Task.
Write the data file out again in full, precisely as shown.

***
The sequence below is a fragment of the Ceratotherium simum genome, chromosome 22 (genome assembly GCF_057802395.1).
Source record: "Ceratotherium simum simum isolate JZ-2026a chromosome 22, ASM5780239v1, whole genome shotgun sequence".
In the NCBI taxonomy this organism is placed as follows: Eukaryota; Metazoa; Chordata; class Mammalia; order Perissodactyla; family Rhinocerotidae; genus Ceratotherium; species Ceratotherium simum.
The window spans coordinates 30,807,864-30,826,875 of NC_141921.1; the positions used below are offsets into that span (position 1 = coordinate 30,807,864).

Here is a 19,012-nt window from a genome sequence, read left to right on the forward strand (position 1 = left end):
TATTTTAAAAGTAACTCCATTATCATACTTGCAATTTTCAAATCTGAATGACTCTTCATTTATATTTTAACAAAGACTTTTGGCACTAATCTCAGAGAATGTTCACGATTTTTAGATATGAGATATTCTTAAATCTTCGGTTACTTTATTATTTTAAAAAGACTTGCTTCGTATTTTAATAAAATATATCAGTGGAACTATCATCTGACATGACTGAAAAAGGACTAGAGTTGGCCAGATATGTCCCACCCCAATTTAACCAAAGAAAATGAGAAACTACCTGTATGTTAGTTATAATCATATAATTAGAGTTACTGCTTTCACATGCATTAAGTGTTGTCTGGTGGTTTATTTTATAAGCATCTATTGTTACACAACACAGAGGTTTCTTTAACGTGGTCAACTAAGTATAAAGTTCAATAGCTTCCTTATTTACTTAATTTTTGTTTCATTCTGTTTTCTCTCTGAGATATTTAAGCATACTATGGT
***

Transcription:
The sequence below is a fragment of the Ceratotherium simum genome, chromosome 22 (genome assembly GCF_057802395.1).
Source record: "Ceratotherium simum simum isolate JZ-2026a chromosome 22, ASM5780239v1, whole genome shotgun sequence".
In the NCBI taxonomy this organism is placed as follows: Eukaryota; Metazoa; Chordata; class Mammalia; order Perissodactyla; family Rhinocerotidae; genus Ceratotherium; species Ceratotherium simum.
The window spans coordinates 30,807,864-30,826,875 of NC_141921.1; the positions used below are offsets into that span (position 1 = coordinate 30,807,864).

Here is a 19,012-nt window from a genome sequence, read left to right on the forward strand (position 1 = left end):
TATTTTAAAAGTAACTCCATTATCATACTTGCAATTTTCAAATCTGAATGACTCTTCATTTATATTTTAACAAAGACTTTTGGCACTAATCTCAGAGAATGTTCACGATTTTTAGATATGAGATATTCTTAAATCTTCGGTTACTTTATTATTTTAAAAAGACTTGCTTCGTATTTTAATAAAATATATCAGTGGAACTATCATCTGACATGACTGAAAAAGGACTAGAGTTGGCCAGATATGTCCCACCCCAATTTAACCAAAGAAAATGAGAAACTACCTGTATGTTAGTTATAATCATATAATTAGAGTTACTGCTTTCACATGCATTAAGTGTTGTCTGGTGGTTTATTTTATAAGCATCTATTGTTACACAACACAGAGGTTTCTTTAACGTGGTCAACTAAGTATAAAGTTCAATAGCTTCCTTATTTACTTAATTTTTGTTTCATTCTGTTTTCTCTCTGAGATATTTAAGCATACTATGGT